Document Type


Publication Date

January 1983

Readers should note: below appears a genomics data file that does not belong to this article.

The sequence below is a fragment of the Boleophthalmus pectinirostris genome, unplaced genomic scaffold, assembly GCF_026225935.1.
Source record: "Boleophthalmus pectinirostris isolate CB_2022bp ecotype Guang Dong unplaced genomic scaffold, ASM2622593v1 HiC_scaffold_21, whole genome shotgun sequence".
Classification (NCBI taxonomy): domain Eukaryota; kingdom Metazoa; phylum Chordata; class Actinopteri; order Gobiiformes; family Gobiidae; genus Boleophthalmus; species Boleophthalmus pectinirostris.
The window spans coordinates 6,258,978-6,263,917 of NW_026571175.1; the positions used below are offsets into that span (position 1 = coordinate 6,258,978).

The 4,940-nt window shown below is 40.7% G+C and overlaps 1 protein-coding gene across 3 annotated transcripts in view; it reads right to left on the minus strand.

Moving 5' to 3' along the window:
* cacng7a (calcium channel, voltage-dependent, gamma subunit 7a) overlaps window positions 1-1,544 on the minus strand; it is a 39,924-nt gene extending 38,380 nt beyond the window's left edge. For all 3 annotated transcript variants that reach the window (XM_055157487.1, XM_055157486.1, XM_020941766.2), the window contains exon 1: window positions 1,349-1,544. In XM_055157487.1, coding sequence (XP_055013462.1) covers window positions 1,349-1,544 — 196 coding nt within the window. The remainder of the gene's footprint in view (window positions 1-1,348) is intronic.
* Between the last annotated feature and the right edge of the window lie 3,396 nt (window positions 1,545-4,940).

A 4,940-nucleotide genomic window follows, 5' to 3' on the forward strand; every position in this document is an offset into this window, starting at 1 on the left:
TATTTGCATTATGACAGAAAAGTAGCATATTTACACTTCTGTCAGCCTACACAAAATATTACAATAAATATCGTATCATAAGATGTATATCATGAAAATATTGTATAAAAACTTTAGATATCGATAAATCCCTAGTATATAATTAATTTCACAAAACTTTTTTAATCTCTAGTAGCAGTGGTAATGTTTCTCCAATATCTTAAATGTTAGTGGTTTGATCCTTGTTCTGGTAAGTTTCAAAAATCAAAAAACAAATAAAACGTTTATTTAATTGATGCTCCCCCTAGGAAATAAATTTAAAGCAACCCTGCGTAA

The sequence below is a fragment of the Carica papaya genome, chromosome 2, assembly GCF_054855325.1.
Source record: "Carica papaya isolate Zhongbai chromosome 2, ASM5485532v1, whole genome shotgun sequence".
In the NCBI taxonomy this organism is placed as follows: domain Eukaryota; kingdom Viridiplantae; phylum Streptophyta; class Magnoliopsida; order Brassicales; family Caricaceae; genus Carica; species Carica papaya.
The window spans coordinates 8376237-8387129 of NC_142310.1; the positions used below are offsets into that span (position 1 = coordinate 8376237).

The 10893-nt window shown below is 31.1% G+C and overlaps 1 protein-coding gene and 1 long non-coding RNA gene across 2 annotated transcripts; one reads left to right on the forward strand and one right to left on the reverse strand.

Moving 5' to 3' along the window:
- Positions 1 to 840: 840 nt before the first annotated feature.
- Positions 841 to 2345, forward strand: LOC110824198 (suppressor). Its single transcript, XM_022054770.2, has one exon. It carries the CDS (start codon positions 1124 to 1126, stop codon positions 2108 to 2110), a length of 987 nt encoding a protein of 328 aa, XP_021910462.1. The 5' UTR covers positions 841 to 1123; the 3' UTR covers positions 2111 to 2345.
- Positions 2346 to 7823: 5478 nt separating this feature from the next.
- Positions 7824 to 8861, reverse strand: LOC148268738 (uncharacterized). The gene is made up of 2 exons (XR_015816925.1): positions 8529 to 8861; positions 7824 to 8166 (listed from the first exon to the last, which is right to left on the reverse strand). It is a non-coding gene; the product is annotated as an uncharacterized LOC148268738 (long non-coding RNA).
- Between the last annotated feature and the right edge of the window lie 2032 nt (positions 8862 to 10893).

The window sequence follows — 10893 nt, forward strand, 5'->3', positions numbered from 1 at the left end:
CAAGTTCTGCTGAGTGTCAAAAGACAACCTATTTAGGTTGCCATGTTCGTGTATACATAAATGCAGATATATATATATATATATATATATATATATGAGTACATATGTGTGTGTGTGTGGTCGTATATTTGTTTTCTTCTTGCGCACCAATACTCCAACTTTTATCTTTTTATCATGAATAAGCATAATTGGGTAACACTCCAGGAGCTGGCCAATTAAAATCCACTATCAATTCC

Six sites on the Wasatch Plateau were chosen representing subsurface coal mines which were discharging or collecting accrual water on this coal field. Water samples were collected monthly at these sites for a period of 1 year (May 1981 to April 1982). Samples were taken before and after each mine's treatment system. Water sampels were analyzed for major anions and cations, trace metals, physical properaties, nutrients, total organic carbon, oil and grease, trihalomethanes, and algal assay. Predictions were made as to the possible effects these coal mine accrual waters would have when used for drinking water, irrigation water, stock and wildlife watering, and as discharges into freshwater aquatic ecosystems. Compliance of the mine water discharges with NPDES regulations was also noted. Crushed coal samples were obtained from each of the six mine sites and evaluated with regard to their leaching characteristics in laboratory upflow leaching columns using an aqueous leaching medium characteristic of the area's water supplies. Leachate samples were anlyzed for major anions and cations, trace metals, physical properaties, and total organic carbon. laboratory leaching characteristics were compared to the chemical nature of the actual mine water discharges. Mine water discharges were not found to be acidic in nature, the values for most parameters monitored during the field and laboratory portions of the study fell below the toxicity criteria for uses mentioned above, and were generally in compliance with NPDES regulations. Boron was present in the mine waters, but at levels which would be predicted to cause only minor or no damage to the most sensitive crops. The drinking water limit and the freshwater aquatic life bioaccumulation criterion for mercury were exceeded on several occasions in the coal mine accrual waters sampled. A comprehensive study of fish tissue samples and water samples taken from bodies of water near coal mines is recommended. Total suspended solids (TSS) and oil and grease were among the most frequently violated parameters with regard to NPDES regulations. Further studies are recommended with regard to the effects of these substances on stream biota, their sources and their rate in aquatic ecosystems. Coal leaching trends in the laboratory column experiments pralleled many of the trends observed in the field data collected. Trends for pH, aluminum, arsenic, beryllium, cadmium, chromium, cobalt, copper, iron, lead, molybdenum, nickel, silver, zinc, boron, lithium, strontium, alkalinity, chloride, cluoride, potassium, sodium, and silica were generally consistent when these comparisons were made. Values for water hardness parameters were observed to be specific to the mine site involved and not always comparable to laboratory leachate column data. Generalizations with respect to leaching trends and origins of chemical substances in coal mine accrual waters must be made with caution due to the great potential variability in coal samples and the complexity of leaching phenomena.